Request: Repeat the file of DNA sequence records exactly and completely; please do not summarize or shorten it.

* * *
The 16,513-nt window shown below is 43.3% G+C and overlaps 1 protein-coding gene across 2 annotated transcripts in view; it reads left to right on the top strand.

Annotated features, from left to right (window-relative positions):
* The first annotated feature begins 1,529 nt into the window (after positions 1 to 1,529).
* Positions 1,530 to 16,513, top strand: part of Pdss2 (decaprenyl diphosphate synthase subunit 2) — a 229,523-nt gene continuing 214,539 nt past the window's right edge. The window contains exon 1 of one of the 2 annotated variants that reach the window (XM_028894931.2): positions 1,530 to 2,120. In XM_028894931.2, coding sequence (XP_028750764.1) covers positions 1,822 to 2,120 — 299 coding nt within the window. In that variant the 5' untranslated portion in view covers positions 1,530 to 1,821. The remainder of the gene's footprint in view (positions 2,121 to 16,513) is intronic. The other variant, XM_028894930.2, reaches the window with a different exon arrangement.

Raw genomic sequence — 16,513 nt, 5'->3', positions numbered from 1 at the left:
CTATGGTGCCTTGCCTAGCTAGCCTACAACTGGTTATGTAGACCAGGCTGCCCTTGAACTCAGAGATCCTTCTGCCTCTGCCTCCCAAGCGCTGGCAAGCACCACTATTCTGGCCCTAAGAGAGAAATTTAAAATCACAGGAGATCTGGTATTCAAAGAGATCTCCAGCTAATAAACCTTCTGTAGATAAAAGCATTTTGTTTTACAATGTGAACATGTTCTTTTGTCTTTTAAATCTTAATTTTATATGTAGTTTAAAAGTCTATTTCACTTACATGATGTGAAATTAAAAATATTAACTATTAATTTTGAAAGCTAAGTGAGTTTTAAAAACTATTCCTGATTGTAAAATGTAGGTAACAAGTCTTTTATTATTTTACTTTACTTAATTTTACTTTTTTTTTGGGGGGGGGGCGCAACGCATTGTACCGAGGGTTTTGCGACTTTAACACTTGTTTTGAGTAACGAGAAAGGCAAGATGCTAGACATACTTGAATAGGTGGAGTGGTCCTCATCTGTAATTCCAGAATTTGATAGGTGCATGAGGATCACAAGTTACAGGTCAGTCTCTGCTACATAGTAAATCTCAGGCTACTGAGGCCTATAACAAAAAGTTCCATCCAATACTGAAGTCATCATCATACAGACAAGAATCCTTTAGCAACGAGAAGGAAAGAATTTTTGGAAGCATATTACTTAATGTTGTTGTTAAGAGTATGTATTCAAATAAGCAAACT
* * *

The 16,513-nt window shown below is 43.3% G+C and overlaps 1 protein-coding gene across 2 annotated transcripts in view; it reads left to right on the top strand.

Annotated features, from left to right (window-relative positions):
* The first annotated feature begins 1,529 nt into the window (after positions 1 to 1,529).
* Positions 1,530 to 16,513, top strand: part of Pdss2 (decaprenyl diphosphate synthase subunit 2) — a 229,523-nt gene continuing 214,539 nt past the window's right edge. The window contains exon 1 of one of the 2 annotated variants that reach the window (XM_028894931.2): positions 1,530 to 2,120. In XM_028894931.2, coding sequence (XP_028750764.1) covers positions 1,822 to 2,120 — 299 coding nt within the window. In that variant the 5' untranslated portion in view covers positions 1,530 to 1,821. The remainder of the gene's footprint in view (positions 2,121 to 16,513) is intronic. The other variant, XM_028894930.2, reaches the window with a different exon arrangement.

Raw genomic sequence — 16,513 nt, 5'->3', positions numbered from 1 at the left:
CTATGGTGCCTTGCCTAGCTAGCCTACAACTGGTTATGTAGACCAGGCTGCCCTTGAACTCAGAGATCCTTCTGCCTCTGCCTCCCAAGCGCTGGCAAGCACCACTATTCTGGCCCTAAGAGAGAAATTTAAAATCACAGGAGATCTGGTATTCAAAGAGATCTCCAGCTAATAAACCTTCTGTAGATAAAAGCATTTTGTTTTACAATGTGAACATGTTCTTTTGTCTTTTAAATCTTAATTTTATATGTAGTTTAAAAGTCTATTTCACTTACATGATGTGAAATTAAAAATATTAACTATTAATTTTGAAAGCTAAGTGAGTTTTAAAAACTATTCCTGATTGTAAAATGTAGGTAACAAGTCTTTTATTATTTTACTTTACTTAATTTTACTTTTTTTTTGGGGGGGGGGCGCAACGCATTGTACCGAGGGTTTTGCGACTTTAACACTTGTTTTGAGTAACGAGAAAGGCAAGATGCTAGACATACTTGAATAGGTGGAGTGGTCCTCATCTGTAATTCCAGAATTTGATAGGTGCATGAGGATCACAAGTTACAGGTCAGTCTCTGCTACATAGTAAATCTCAGGCTACTGAGGCCTATAACAAAAAGTTCCATCCAATACTGAAGTCATCATCATACAGACAAGAATCCTTTAGCAACGAGAAGGAAAGAATTTTTGGAAGCATATTACTTAATGTTGTTGTTAAGAGTATGTATTCAAATAAGCAAACT